A great loss to the Jews of Dubossar was the killing of two of its famous sons – General David Urman and his brother, Colonel Abraham Urman. The brothers Motel, David and Abraham Urman were raised as orphans. During the First World War, while servingin the Czarist Army, David Urman performed as a highly brave, gifted military man. He won three Geiorgy Awards. Right after the Revolution, he received his officer rank following his graduation from the Military Academy of high-ranking Headquarters. He achieved one of the highest possible ranks. He was appointed Deputy Commander of the Soviet armies in the Far East, second in command to Marshal Blucher. His younger brother, Abraham managed, as a military engineer, the fortification works at the Russian-Chinese border. In 1937, David Urman was unjustly accused of spying. He was captured and shot to death. His brother, Abraham, could not consent to his arrest and when they came for him, he shot himself in the chest. David's widow and son are living now in one of the Russian towns.

Special trading centers named 'Turgasin' were established in Russia during the thirties. These trade centers held the best quality of merchandise that was sold in exchange for dollars or gold. The Soviet Union needed dollars and gold at that time. Trade centers of this kind were also opened in Odessa and Tiraspol. Many Jews of Dubossar, who received dollars from their relatives in the USA, Canada and other countries, enjoyed the services of these official and state trade centers.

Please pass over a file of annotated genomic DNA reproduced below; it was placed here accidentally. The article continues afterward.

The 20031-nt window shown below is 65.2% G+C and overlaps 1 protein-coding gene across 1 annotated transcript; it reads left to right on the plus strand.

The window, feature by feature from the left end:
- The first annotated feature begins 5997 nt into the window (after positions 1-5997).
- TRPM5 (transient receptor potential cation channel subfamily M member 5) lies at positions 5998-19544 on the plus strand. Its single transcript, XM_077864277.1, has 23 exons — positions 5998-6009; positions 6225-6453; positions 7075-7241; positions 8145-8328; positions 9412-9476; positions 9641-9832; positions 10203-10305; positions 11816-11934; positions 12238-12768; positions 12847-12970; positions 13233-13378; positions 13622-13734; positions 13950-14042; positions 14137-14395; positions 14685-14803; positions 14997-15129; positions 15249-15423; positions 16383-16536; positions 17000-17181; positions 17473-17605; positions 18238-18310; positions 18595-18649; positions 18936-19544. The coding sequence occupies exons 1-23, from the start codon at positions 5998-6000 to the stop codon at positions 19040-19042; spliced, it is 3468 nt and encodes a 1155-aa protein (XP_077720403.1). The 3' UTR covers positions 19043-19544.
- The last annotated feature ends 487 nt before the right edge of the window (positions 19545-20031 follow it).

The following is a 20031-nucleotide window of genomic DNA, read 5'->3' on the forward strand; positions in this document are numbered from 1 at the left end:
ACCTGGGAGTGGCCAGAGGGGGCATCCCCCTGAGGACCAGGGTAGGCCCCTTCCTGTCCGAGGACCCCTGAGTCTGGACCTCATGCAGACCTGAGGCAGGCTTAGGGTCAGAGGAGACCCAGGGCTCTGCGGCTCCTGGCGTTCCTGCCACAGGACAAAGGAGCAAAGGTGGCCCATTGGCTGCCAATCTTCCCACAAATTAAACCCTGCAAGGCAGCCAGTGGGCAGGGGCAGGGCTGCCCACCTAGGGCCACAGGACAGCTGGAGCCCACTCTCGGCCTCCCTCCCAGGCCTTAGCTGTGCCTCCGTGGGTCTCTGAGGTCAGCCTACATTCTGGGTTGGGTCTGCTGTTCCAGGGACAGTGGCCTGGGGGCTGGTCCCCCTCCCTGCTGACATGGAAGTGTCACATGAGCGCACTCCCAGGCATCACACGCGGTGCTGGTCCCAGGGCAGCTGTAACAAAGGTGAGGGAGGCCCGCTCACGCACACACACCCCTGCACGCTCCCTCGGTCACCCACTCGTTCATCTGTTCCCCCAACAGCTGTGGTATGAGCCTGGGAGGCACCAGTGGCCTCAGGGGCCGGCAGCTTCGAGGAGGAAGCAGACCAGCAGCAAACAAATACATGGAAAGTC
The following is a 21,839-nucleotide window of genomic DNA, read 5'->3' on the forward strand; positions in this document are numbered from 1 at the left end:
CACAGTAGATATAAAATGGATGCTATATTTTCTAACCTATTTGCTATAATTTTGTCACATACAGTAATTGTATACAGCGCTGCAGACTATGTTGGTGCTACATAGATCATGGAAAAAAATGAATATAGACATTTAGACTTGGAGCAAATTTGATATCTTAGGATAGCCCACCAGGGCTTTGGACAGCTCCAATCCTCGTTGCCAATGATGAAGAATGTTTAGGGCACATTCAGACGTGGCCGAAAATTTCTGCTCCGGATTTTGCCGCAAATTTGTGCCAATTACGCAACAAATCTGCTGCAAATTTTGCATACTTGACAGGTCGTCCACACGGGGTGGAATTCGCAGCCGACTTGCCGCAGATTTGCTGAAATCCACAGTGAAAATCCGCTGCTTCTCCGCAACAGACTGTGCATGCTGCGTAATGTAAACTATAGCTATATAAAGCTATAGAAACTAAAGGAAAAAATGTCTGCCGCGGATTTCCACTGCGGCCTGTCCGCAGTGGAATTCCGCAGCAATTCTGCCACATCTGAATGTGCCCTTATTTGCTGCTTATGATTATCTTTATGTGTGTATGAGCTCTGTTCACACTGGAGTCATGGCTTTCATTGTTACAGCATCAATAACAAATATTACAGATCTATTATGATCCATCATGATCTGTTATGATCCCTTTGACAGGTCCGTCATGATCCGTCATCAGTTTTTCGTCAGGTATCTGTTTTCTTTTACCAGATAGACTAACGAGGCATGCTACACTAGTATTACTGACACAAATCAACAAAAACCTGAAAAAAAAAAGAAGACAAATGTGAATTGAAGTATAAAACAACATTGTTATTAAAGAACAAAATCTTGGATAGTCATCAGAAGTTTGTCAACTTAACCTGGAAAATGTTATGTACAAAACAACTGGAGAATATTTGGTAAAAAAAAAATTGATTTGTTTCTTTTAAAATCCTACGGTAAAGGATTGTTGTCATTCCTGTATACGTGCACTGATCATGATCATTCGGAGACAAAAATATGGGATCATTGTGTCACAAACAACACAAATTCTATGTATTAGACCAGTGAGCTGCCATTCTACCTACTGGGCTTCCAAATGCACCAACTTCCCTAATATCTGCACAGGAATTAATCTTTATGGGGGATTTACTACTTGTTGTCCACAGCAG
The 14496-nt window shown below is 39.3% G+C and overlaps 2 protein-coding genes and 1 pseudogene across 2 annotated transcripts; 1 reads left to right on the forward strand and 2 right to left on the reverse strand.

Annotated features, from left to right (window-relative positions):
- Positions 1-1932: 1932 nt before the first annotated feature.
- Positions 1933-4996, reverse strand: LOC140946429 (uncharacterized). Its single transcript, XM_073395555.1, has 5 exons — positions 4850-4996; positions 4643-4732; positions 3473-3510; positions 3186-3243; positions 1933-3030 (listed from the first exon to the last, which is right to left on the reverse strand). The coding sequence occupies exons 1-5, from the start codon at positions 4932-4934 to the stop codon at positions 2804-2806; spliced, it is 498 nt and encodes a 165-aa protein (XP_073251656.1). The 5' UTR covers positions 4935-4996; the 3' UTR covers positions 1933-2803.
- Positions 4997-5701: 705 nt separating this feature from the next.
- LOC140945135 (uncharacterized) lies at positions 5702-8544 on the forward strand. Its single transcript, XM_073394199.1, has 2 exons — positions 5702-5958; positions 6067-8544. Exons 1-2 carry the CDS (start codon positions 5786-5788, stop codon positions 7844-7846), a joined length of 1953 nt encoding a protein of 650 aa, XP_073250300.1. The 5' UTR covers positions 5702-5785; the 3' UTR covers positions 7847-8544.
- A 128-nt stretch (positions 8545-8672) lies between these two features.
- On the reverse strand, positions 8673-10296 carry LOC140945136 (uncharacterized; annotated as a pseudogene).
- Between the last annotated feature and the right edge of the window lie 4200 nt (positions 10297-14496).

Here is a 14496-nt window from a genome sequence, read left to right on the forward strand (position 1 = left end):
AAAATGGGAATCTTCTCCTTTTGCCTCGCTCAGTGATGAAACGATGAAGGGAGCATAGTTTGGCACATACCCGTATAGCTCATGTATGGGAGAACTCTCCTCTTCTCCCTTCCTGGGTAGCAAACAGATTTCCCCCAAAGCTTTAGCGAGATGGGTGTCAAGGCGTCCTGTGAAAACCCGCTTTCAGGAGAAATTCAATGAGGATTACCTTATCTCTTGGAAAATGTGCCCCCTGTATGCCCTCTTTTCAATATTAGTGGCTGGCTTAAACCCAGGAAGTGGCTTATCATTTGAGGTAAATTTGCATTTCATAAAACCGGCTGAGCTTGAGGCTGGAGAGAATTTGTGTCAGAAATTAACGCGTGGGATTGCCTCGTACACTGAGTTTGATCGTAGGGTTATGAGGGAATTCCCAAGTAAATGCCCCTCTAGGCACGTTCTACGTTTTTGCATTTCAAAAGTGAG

In 1938, for approximately six months, Russia conducted punishment campaigns called 'Gold Fever', where innocent buyers as well as people who did not buy anything were arrested and were held until they were bailed out with dollars (whether or not they had any). Only with dollars would the authorities pardon the 'sins' of those who did not have dollars and who had to sell their last belongings to buy the dollars that would free their dear ones.

And the Dniester kept on flowing; the river didn't hear and didn't see; the vineyards spread out to the horizon along with the the green apple and walnut trees. Lives were full of fear and danger, sometimes unbearable. The people, our people, the Jews of Dubossar, lived their lives bravely, unable to know the horrible destiny they would face.


In the beginning of 1941, among the 20,000 residents of Dubossar, about 8,000 were Jews. The majority of the employed Dubossar Jews were occupied in local industry` and some of them in the Kolkhozes, Sobkhozes and in the Tractor Stations. 80% of the local educated professionals (doctors, teachers, accountants, etc.) were Jews. There were over 4,000 Jewish children and teenagers below the age of 18, and 1,500 over 60 years. In Dubossar, there werepeople who also lived to be over 100 years old. Among them were: Chaike Kishinevska who was 105 years old, Velvil Belfer who was 102 years old, and Chaim Kalinovsky who was 102 years old. All of them were killed in the Ghetto that the Nazis built in Dubossar.